How You Can Make Anything Sound “Science Fictional”

Be descriptive and detailed, yet vague. For example:

“The transparent portal slid open and the creature, radially asymmetrical, used its ambulatory stalks to cross the threshold. The creature, covered in keratinous extrusions and small, dead plates, swiveled its perceptual array, hoisted on a third stalk, and used its electromagnetic sensors to locate what it was searching for: the anti-entropic chamber. It spotted the chamber and moved to it. Using yet a different stalk, which divided into smaller stalks at its terminus, the creature defeated the magnetic field employed to seal the chamber.

“Therein it found its prize: A pressurized cylinder of carbonic acid, mixed with bonded ethyl and hydroxyl groups. The stalk that defeated the chamber’s magnetic field acquired the cylinder and carefully manipulated it open. It placed the contents in a staging area, where cursorial perceptual tests were conducted, before conveying those contents to a connected cavity, designed to chemically process cylinder’s former cargo.

“There, in the humid dark, the desired reactions commenced.”

Shorter version:

“A person opened a sliding glass door, walked through, located the fridge, opened it, got out a beer and drank it.”

Thank you for coming to my writing workshop.

55 Comments on “How You Can Make Anything Sound “Science Fictional””

  1. Basically, Post-Roddenberry technobabble: Tech the tech with a techized tech, but don’t tech the tech because the tech will tech your ass.

  2. Hmmm… good, but could it at least be a ‘space beer’ that he/she opens in the shorter version? Because nothing says sci-fi like putting ‘space’ in front of any mundane thing.

  3. If you weren’t already having a pretty good career in science fiction I’d say you could do very well as an aide drafting government reports.

  4. I have a fondness for the ‘Shortest S.F. Story’ though I don’t remember its title.

    “The last human was sitting at their desk. They hear a knock at their door.”

  5. I recall in one of Oliver Sacks’s books about people with brain lesions, he wrote about a man who couldn’t come up with nouns. In particular he called a glove a sack with five “outpouches.” That’s an impressive alternative to stalks and shows how weird our brains are.

  6. This SO reminded me of a Mark Twain paragraph that has stuck for all these years, perhaps due to its subtle (or not so subtle) snark: “It was a crisp and spicy morning in early October. The lilacs and laburnums, lit with the glory-fires of autumn, hung burning and flashing in the upper air, a fairy bridge provided by kind nature for the wingless wild things that have their home in the tree-tops and would visit together; the larch and the pomegranate flung their purple and yellow flames in brilliant broad splashes along the slanting sweep of woodland, the sensuous fragrance of innumerable deciduous flowers rose upon the swooning atmosphere, far in the empty sky a solitary oesophagus slept upon motionless wing; everywhere brooded stillness, serenity, and the peace of God.”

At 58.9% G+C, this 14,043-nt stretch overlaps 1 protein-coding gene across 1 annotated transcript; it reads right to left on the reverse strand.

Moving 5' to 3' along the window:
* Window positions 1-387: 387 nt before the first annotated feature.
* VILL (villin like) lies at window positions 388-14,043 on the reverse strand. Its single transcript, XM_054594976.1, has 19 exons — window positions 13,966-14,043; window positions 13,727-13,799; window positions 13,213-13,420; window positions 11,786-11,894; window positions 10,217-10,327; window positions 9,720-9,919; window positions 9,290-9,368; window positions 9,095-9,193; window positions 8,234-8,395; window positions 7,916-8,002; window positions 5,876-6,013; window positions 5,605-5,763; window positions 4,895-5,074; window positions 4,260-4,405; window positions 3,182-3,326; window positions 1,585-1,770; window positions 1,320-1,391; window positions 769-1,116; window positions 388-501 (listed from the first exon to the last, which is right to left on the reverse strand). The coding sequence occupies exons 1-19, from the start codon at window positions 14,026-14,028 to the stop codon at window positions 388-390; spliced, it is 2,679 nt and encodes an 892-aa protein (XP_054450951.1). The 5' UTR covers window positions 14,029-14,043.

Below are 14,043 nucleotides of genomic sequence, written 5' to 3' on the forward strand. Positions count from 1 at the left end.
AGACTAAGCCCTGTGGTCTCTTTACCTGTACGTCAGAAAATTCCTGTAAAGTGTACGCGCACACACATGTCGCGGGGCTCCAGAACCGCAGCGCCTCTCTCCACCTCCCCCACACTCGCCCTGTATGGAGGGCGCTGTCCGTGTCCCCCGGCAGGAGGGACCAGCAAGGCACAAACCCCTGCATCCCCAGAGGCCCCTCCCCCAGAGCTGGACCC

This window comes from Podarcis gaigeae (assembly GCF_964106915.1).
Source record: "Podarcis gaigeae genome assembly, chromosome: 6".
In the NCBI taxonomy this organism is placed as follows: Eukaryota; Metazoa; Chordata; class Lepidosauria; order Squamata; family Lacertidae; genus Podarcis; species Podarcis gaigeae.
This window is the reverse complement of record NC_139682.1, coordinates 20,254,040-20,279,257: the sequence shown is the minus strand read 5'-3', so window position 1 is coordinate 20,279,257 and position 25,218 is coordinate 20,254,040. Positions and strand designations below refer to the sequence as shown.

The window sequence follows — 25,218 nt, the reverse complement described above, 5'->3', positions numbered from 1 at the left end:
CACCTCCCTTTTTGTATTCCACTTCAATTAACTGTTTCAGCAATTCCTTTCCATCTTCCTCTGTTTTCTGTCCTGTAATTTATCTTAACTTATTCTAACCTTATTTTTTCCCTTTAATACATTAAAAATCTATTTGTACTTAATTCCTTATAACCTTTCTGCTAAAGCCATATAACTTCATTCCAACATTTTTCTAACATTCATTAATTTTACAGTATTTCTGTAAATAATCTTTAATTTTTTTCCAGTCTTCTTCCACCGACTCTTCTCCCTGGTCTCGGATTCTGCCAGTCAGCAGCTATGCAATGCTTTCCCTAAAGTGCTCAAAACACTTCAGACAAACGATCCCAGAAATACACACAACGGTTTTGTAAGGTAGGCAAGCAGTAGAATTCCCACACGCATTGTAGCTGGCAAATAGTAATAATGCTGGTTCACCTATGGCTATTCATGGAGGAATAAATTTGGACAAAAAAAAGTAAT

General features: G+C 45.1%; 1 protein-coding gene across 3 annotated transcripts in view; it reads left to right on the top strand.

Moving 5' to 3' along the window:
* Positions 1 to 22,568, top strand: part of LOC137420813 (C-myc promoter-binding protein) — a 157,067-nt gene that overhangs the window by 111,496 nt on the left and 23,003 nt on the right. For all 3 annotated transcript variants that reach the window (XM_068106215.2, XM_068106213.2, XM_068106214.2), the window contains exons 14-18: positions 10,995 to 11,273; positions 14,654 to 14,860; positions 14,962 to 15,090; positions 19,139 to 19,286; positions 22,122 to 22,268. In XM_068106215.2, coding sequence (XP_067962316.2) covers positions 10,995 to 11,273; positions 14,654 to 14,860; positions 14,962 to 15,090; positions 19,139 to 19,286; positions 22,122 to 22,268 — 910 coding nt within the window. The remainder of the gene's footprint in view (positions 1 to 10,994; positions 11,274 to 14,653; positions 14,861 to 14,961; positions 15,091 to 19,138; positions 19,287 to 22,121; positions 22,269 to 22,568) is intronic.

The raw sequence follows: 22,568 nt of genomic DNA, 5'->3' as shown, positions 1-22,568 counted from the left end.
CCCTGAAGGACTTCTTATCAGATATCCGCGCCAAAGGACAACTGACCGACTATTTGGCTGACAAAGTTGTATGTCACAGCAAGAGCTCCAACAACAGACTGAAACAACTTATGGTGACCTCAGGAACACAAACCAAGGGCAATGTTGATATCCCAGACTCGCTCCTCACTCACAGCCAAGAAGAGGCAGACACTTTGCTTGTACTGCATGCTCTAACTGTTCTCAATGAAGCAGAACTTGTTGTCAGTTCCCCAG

7. Are refrigerator doors held closed with magnets? I always thought it was just the seal of the rubber gasket. But maybe I’m wrong!

  8. Ah, if only they still published stories written like that. That is some old old school writing.

  9. Wrote a short story once in a creative writing class about an alien that found a lead pencil. He was deterred from conquest of Earth by the evident high technology of an instrument with no moving parts that could dispense graphite. Teacher’s comment was “don’t know what the heck you’re talking about”. Gave me an ‘A’ though.

  10. The best Science Fiction (in my opinion) is not all the techno talk like 1984 or Neuromancer, It’s the ability of the writer to take you into that world, letting the reader to connect to that world, and tell the store from the point of the characters IN that world. Prime example of that is the rant Jane Sagan has when describing what it’s like to be 6 years old in an adult body and not being able to cope with the adult feelings they have forced upon them by the world. No technobable in her speech, just a science fictiony messed up situation you can see happening given the circumstances.
    10% actual science fiction 90% dealing with the repercussions of that 10%.

  11. Since someone asked: Yes, the refrigerator door is lined with a longgggg flexible magnet (sometimes modern little colourful fridge magnets are flexible too) My sister removed a door magnet. Then she had a long swirling decoration on the inside of her bungalow’s (metal) front door.

    I’m old enough that even today I am mildly surprised when a fridge door doesn’t go click. (no need with magnets) As a child I thought it was cool how our refrigerator had a round handle on the inside. This was so that if a child was playing and got locked in, with the door clicked shut, the child could escape. No, I never got locked in: Too much stuff inside as we had six kids. Mother would ration the food like a quartermaster.